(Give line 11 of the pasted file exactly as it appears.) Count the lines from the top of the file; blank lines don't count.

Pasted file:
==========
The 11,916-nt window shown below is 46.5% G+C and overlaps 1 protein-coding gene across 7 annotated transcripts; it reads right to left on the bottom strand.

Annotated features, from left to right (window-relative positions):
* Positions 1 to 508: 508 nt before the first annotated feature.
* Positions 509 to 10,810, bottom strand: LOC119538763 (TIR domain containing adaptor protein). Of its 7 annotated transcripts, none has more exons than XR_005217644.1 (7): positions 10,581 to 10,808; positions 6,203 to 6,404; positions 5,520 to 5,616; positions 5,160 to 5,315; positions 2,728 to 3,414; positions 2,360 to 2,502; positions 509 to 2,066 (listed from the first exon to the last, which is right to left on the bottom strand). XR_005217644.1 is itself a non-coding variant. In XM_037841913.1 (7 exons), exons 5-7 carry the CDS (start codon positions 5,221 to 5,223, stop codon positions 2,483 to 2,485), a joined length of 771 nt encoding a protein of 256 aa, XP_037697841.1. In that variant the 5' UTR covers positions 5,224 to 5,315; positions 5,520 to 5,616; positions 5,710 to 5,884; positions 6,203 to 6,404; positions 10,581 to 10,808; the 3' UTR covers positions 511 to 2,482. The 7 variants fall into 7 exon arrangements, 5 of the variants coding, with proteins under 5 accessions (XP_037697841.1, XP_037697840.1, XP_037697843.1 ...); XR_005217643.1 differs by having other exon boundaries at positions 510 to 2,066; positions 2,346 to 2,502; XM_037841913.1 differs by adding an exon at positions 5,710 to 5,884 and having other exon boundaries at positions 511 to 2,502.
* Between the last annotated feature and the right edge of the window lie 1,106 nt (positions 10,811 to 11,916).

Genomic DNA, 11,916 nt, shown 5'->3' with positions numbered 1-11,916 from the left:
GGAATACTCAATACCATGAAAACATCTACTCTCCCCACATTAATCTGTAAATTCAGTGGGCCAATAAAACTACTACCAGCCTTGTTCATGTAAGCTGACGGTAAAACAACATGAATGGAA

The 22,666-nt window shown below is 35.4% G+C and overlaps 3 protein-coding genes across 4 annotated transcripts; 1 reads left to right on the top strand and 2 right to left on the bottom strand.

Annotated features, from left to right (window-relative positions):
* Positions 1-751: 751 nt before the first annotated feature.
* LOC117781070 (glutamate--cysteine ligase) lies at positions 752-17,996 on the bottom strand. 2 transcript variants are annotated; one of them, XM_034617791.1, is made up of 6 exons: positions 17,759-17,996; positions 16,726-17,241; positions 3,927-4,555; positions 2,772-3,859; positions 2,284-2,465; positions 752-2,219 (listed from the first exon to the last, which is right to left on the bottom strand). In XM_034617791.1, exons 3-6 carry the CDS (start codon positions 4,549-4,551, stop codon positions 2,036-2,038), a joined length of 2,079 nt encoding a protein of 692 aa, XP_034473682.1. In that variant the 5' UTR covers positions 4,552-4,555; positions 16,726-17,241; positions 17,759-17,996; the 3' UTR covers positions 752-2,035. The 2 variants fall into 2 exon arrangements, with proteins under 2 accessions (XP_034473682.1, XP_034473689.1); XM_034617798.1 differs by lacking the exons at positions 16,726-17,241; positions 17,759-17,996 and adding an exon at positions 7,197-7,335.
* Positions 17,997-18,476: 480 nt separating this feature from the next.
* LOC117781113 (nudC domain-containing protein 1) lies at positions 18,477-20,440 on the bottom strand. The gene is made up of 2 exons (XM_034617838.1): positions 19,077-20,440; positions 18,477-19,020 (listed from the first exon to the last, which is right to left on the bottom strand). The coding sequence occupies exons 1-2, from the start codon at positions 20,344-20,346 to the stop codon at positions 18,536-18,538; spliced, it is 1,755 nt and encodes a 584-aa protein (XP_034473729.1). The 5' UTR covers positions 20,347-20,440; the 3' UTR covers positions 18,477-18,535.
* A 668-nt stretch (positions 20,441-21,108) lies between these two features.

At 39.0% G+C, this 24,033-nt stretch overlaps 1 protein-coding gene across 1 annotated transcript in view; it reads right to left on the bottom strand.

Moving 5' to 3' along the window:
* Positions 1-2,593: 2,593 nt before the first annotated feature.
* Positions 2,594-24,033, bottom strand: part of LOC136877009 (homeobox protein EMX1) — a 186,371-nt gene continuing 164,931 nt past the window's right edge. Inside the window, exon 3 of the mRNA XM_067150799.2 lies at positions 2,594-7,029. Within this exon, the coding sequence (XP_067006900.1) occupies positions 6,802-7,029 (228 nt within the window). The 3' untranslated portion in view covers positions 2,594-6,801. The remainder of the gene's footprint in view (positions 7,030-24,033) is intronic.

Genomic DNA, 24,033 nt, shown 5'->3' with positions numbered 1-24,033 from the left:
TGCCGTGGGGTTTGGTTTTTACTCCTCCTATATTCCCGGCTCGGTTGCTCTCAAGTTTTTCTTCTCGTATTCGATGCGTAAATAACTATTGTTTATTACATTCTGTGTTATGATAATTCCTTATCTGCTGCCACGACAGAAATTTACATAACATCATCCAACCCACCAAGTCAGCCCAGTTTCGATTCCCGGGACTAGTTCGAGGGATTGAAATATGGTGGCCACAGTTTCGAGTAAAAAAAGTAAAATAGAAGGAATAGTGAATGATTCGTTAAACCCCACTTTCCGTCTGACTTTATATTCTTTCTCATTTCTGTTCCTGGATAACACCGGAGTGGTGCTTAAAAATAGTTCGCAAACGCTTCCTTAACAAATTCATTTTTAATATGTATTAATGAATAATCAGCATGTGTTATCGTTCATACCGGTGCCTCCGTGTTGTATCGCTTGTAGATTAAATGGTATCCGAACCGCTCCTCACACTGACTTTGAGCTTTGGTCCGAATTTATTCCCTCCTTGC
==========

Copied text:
* LOC117781070 (glutamate--cysteine ligase) lies at positions 752-17,996 on the bottom strand. 2 transcript variants are annotated; one of them, XM_034617791.1, is made up of 6 exons: positions 17,759-17,996; positions 16,726-17,241; positions 3,927-4,555; positions 2,772-3,859; positions 2,284-2,465; positions 752-2,219 (listed from the first exon to the last, which is right to left on the bottom strand). In XM_034617791.1, exons 3-6 carry the CDS (start codon positions 4,549-4,551, stop codon positions 2,036-2,038), a joined length of 2,079 nt encoding a protein of 692 aa, XP_034473682.1. In that variant the 5' UTR covers positions 4,552-4,555; positions 16,726-17,241; positions 17,759-17,996; the 3' UTR covers positions 752-2,035. The 2 variants fall into 2 exon arrangements, with proteins under 2 accessions (XP_034473682.1, XP_034473689.1); XM_034617798.1 differs by lacking the exons at positions 16,726-17,241; positions 17,759-17,996 and adding an exon at positions 7,197-7,335.